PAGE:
Life isn’t easy for the little sharks that swim in Australia’s New South Wales region. Three of them were caught by a local fisherman, who only managed to capture half the animals. The rest likely became food for a large shark, which appealed to cannibalism.
The prey were two hammerhead sharks and a copper shark, all found in the same way: only the head and the rest of the body were eaten.
Fishing vessel captain Jason Moyes said competition with giant sharks and cannibals is beginning to be a problem for the fishing activity.
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He says he often sees tiger sharks—which can grow up to 20 feet in length—behind fishing boats, waiting for easy meals.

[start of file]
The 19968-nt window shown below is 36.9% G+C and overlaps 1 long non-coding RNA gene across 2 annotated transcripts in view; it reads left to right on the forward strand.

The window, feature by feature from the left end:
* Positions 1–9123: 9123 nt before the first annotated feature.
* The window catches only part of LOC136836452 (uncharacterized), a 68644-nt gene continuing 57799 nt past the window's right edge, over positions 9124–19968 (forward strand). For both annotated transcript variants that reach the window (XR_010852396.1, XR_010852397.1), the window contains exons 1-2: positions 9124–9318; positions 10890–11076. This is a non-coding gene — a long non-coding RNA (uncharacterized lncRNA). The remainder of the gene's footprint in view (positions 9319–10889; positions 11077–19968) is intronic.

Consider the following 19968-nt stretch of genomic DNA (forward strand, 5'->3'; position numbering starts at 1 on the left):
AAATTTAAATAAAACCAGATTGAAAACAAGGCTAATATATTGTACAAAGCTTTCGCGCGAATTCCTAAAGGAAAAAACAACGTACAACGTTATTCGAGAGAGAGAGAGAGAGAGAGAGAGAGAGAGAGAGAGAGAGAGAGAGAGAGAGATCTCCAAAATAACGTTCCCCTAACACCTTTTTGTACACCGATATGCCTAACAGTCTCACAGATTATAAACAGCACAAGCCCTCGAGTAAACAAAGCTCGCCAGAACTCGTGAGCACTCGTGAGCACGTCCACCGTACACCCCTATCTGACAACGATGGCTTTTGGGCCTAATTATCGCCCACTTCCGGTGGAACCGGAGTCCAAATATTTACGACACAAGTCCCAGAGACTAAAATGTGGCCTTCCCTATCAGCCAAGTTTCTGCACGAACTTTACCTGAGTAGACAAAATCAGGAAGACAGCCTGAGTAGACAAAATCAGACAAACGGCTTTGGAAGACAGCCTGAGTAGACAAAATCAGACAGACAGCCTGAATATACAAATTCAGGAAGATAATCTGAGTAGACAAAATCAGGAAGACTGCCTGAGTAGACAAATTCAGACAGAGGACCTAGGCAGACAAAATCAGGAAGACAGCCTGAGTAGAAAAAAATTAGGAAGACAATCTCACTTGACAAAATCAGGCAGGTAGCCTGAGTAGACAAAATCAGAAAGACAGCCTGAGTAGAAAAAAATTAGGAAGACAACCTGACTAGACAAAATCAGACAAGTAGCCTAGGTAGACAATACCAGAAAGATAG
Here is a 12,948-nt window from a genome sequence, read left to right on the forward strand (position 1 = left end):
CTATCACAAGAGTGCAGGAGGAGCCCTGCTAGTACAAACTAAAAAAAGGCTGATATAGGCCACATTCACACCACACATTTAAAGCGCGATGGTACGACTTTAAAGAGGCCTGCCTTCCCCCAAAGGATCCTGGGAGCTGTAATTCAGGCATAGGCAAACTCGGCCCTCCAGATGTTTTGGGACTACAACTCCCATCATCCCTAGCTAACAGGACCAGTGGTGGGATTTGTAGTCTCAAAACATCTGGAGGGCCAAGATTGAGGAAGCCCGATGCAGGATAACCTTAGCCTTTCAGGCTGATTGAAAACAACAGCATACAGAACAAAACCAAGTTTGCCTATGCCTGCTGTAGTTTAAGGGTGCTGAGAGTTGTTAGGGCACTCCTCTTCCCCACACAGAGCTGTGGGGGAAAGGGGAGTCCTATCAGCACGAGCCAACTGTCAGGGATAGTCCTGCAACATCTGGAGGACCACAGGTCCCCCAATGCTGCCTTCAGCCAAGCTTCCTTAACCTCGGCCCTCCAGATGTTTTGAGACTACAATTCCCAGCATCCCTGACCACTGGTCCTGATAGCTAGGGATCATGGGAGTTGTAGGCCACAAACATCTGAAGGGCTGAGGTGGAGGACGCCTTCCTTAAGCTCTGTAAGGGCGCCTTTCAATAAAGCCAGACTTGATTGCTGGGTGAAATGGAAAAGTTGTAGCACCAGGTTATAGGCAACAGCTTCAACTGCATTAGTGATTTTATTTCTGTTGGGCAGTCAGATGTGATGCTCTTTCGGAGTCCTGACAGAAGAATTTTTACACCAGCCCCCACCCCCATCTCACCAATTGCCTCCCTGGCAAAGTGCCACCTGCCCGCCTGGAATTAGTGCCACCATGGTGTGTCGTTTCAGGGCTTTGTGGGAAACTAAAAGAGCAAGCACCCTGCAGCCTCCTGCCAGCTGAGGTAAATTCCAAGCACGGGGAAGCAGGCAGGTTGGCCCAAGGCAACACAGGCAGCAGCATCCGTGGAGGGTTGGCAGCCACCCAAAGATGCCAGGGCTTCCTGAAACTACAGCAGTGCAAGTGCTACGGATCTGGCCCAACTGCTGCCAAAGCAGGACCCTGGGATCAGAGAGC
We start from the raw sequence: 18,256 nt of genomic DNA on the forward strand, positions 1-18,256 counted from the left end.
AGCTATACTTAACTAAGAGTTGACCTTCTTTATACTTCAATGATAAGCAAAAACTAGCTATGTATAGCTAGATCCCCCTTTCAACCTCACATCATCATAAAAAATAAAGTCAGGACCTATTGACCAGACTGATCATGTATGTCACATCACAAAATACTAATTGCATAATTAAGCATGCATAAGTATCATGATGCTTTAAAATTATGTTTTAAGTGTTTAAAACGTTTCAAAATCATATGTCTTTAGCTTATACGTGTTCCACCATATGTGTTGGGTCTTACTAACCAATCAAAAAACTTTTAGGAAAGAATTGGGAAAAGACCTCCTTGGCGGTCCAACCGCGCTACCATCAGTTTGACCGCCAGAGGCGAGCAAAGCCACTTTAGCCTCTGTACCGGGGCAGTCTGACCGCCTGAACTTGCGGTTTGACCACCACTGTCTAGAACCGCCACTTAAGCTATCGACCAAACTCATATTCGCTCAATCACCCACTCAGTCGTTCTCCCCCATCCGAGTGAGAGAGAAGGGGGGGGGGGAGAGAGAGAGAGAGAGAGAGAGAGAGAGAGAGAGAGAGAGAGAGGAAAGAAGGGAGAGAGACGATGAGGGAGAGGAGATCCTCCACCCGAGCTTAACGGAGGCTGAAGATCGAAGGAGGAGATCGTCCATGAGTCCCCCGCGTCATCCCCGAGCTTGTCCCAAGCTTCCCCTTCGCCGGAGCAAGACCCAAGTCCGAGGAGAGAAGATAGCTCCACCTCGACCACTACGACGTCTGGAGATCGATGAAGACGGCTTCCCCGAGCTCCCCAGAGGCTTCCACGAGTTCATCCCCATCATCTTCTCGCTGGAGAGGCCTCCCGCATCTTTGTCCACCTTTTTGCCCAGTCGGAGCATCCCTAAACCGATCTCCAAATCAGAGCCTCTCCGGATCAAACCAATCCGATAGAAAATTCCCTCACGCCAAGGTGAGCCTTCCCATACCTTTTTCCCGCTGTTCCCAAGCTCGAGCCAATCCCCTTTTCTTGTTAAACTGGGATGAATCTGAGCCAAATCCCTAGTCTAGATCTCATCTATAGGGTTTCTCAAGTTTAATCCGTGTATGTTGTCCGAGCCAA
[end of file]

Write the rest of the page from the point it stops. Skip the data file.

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Studies cited by James indicate that warmer ocean waters favor greater activity by larger, more predatory sharks, which probably leads to a greater likelihood of cannibalism. If it turns out to be real, the future of tiny sharks (like the victims scattered in the images) may not be so promising, as ocean temperatures around the world are slowly rising due to climate change.
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